NEW YORK (CBS) As a reporter who covers murder cases prior to trial, I sometimes encounter an unusual dilemma: how do I report incriminating evidence we uncover during our investigation? What happens if a prosecutor decides to use it at trial? How do I avoid becoming an arm of the prosecution by bolstering a case against a defendant?
Even when the evidence indicates the person is most likely guilty of a crime, it is unsettling for a reporter to think her work might contribute to a guilty verdict. That is exactly what my producers and I faced in the case of Matt Baker.
A little background is in order.
I first met Matt Baker - a Baptist preacher - in the fall of 2007 in his hometown of Kerrville, Texas. When a man accused of murdering his wife is willing to talk to a reporter prior to trial, on camera and on the record, it is only natural to believe that he just might be innocent. And Baker was more than willing to sit down for an interview. What's more, Baker's attorney, Guy James Gray, was a savvy former prosecutor who told us he had taken the case pro bono because he believed deeply in Baker's case.
When my producers and I started work on the case three years ago, we thought that Baker might be a man wrongfully accused.
During the interview, Baker, then out on bail, was open and spoke in great detail about the night of April 7, 2006 when his 31-year-old wife Kari died. Baker told us that he had left his home late that evening to pick up a couple of movies and to put gas in his car. He returned home at midnight to find his wife in bed, cold and unresponsive: dead of an apparent suicide.
As a reporter, I have long abandoned the fantasy that I can tell whether a person is truthful or not during an interview. Baker was a little odd during the interview; his story contained inconsistencies. Still, it wasn't until my producers and I began to look at the evidence that we began to doubt Baker's story. There was the problem with the alleged suicide note: it was typed, even Kari's signature. Baker said his wife Kari had been depressed in the weeks leading up to her death, yet we couldn't find anyone other than Baker's own mother to confirm that.
There were so many troubling facts: Kari had told both a friend and a psychologist that she feared her husband wanted to kill her. Kari feared that her husband was having an affair. Baker had done research on the topic "overdose on sleeping pills" weeks before Kari died. A world renowned toxicologist questioned Baker's description of the events.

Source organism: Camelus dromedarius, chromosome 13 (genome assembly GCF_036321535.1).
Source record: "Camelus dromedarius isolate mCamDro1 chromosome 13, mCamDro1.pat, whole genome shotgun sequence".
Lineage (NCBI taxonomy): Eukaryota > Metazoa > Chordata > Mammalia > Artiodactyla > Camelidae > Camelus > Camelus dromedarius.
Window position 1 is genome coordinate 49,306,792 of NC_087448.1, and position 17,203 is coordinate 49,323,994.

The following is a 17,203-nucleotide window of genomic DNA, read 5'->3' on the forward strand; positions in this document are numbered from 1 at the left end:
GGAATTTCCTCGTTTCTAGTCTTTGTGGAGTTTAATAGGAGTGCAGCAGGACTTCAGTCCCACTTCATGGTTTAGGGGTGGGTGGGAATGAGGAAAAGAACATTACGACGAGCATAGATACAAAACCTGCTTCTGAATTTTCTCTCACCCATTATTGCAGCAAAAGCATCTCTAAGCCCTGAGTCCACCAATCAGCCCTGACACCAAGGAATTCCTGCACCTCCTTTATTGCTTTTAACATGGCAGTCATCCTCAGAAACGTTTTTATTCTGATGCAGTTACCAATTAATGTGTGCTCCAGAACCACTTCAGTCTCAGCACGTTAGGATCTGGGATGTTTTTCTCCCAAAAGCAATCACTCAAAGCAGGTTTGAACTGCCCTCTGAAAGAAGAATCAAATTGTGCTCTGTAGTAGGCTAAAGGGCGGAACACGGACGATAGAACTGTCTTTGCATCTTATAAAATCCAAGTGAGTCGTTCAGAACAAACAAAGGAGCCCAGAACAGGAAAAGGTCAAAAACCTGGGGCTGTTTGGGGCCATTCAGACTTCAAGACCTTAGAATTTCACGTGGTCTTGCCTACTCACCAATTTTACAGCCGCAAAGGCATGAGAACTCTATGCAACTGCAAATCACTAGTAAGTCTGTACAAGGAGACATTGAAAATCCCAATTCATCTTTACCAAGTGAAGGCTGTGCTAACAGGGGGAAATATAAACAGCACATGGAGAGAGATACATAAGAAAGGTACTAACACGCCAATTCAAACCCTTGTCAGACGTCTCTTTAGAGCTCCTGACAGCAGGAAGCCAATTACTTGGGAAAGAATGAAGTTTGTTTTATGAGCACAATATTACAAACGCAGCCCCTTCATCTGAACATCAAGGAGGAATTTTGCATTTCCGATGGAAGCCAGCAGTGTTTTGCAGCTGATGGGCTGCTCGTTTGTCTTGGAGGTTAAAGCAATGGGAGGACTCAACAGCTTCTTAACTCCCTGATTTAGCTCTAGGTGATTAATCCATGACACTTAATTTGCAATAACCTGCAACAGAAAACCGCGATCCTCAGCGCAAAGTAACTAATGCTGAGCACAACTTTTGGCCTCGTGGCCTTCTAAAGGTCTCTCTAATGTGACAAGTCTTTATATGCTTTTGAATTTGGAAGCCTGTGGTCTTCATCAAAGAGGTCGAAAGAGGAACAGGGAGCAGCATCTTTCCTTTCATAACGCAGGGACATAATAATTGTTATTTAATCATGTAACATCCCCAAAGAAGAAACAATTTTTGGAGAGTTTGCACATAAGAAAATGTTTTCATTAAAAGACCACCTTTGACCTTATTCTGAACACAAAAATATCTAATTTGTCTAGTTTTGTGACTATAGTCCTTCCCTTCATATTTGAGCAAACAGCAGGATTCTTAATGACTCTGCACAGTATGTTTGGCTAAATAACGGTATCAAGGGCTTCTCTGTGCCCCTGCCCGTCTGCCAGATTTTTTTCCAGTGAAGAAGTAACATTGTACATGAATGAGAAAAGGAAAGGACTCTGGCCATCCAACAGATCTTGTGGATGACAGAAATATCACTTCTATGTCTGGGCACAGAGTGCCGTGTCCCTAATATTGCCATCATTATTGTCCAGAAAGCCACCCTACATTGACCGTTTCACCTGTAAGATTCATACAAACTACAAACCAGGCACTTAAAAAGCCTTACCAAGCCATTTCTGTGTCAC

So weeks after our first interview, we knew we had to go back to Baker and ask him about the incriminating evidence against him. This time, I thought, "He'll never talk." I was wrong. Again, he sat down for an interview. This time, attorney Gray was at his side. We were very honest with both of them about the dilemma we faced as reporters. Baker lived in Texas, a state without a strong reporter's shield law. I might be forced to hand over my interviews to an aggressive prosecutor.
Did he still want to talk? I asked. Yes, he said. Was he concerned that something he said could be used against him at trial? No problem, I was told. Baker assured me that he was telling the truth and had nothing to worry about. And again, he went into great detail about his wife's death. This time, however, some of the facts had changed. And he denied in this interview as he did in the first that he had been involved in an affair at the time of his wife's death.
Shortly after that interview, the issue of incriminating information appeared to be moot. The prosecutor failed to indict Matt Baker and then dropped charges against him. What's more, by then, Baker had spoken to a lot of people on the record: the police and other reporters. We aired our first hour long report on the case in late spring of 2008, which included portions of all of our interviews with Baker, inconsistencies, and all. It didn't seem to matter: Baker was a free man.
Everything changed a year later. When a new witness came forward and testified before the grand jury, Baker was once again charged with murder and what he said to us in three interviews suddenly became relevant again. In January of this year, I sat in the courtroom at Baker's trial as parts of my broadcast interviews were shown to the jury. There he was, on the large screen in front of the room, trying to explain away glaring inconsistencies in his stories. And it certainly didn't help Baker's credibility when his lawyer was forced to admit that his client had lied to me and everyone else about having a mistress. He had a mistress, alright, Vanessa Bulls, who took the stand and testified against him.
Throughout it all, Baker displayed no emotions and I kept wondering, "What is going through his mind?". Was he returning to that day years earlier - as I was - when he said so confidently that he had nothing to fear from the truth?
The Matt Baker story will appear on Saturday's episode of 48 Hours | Mystery.
Erin Moriarty is an attorney and an award-winning correspondent for CBS News. She covered the Oklahoma City bombing, the Columbine High School shootings and the 9/11 investigation overseas. Moriarty has won nine national Emmy Awards and a 2001 Press Club Award, among others. She has been a correspondent for 48 Hours | Mystery since 1990.